Increasing the density of compact urban places is essential for creating more sustainable cities, particularly in a growing population. One important way to make those compact places more appealing and livable is with public parks.
Many studies have pointed out the benefits of green spaces in cities. They clean rain water in urban watersheds, they promote exercise and good mental health, and they’ve even been cited as a deterrent in criminal activity.
There’s no doubt that Atlanta earns the title “city in a forest” because of our canopy of trees lining our streets, with much credit to the great work done by Trees Atlanta. But don’t let that greenery above your head fool you — we still have some work to do when it comes to creating public green space on the ground and giving communities the full benefits of shared parkland.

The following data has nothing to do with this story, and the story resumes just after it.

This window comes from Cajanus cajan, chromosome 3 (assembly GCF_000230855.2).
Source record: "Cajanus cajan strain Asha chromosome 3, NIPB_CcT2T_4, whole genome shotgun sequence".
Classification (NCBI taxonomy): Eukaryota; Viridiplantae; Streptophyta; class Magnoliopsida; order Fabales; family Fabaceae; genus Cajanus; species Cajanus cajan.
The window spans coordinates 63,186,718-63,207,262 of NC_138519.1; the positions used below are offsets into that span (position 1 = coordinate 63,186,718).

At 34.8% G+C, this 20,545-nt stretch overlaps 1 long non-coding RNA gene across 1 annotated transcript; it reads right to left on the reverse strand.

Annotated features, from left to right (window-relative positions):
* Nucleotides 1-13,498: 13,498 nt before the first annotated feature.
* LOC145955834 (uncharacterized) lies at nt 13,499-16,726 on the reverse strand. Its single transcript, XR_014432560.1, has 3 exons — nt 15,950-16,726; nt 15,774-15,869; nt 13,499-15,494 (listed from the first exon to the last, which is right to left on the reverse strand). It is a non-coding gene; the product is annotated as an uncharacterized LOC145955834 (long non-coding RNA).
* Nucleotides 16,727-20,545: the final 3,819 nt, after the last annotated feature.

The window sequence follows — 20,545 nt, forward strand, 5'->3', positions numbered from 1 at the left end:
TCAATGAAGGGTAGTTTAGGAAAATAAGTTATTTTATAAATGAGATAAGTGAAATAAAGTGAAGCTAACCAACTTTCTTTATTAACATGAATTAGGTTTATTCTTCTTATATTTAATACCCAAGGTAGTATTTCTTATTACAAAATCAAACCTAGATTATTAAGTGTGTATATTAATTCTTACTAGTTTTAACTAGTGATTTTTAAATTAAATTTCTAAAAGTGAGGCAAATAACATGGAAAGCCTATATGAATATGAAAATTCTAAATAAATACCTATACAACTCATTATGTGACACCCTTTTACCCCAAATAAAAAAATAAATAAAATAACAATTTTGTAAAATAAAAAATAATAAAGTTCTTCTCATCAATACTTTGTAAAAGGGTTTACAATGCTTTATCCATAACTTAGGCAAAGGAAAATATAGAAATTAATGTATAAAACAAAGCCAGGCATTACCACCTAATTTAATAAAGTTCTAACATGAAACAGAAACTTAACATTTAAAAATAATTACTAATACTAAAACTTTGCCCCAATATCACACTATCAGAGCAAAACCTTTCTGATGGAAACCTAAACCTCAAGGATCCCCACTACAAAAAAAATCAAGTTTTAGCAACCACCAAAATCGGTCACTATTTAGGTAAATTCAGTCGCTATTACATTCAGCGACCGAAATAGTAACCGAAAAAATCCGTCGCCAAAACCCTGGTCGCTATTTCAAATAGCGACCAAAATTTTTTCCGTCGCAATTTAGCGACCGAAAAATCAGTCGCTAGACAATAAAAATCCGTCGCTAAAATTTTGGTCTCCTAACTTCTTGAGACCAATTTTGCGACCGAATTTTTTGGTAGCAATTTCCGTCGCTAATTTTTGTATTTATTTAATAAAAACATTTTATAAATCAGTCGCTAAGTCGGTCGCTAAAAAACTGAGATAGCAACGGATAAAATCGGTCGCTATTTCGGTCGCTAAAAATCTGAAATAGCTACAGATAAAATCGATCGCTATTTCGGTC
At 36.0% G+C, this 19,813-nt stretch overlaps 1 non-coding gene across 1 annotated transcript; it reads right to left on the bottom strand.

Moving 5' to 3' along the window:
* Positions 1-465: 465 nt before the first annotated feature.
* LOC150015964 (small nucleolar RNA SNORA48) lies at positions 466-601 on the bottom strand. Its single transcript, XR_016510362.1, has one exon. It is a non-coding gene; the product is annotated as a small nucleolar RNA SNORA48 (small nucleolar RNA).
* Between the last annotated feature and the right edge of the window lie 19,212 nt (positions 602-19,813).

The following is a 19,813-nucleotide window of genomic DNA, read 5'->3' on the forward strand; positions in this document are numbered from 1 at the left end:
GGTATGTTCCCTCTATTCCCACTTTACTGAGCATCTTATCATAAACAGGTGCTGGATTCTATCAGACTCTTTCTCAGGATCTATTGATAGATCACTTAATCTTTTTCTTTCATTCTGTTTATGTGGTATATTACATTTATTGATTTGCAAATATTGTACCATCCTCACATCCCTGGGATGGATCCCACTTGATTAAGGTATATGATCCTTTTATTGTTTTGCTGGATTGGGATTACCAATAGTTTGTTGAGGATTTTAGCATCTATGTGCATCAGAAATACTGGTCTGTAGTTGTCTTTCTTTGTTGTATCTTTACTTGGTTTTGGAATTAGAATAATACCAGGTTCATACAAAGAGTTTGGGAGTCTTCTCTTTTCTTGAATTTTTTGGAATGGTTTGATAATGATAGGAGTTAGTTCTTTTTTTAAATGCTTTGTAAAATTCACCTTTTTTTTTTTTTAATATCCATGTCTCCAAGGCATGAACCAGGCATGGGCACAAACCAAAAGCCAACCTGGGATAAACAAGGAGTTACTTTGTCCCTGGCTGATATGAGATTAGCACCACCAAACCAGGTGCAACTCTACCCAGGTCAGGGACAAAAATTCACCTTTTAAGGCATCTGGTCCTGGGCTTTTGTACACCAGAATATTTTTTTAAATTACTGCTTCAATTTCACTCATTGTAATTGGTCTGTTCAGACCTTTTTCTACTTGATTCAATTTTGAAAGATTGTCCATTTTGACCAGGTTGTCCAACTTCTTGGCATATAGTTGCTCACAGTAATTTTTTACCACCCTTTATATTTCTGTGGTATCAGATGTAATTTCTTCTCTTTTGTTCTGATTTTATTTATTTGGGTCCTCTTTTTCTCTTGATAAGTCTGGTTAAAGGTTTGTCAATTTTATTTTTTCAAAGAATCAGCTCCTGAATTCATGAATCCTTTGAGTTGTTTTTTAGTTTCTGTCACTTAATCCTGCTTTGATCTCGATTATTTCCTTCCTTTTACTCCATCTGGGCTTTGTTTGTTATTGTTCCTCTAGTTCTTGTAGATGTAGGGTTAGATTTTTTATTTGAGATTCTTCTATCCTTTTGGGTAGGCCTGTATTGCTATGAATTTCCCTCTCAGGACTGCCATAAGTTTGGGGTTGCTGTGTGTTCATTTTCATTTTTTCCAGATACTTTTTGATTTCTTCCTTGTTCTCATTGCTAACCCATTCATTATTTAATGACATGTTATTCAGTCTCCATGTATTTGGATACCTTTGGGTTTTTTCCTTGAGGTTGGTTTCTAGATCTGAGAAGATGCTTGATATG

A new report from the Trust for Public Land shows that, though Atlanta’s “Parkscore” ranking has improved since last year, it still has a below-average amount of park space. As this news piece points out: “5.3 percent of Atlanta’s city area is devoted to parkland, compared to the national ParkScore average of more than 10 percent.”
Here’s a great interactive map from the Parkscore website of Atlanta’s park space.
Atlanta is moving in the right direction with the Beltline set to create more public parks on the route. But for maximum impact, Atlanta needs to make sure that all places with compact density are served with parks — that’s happening on the NE section of the Beltline for sure, but I think more work could be done elsewhere.
Buckhead Village and West Midtown are two spots that come to mind immediately as lacking good parks and I know there are others.
Photo of the Carter Center park by me!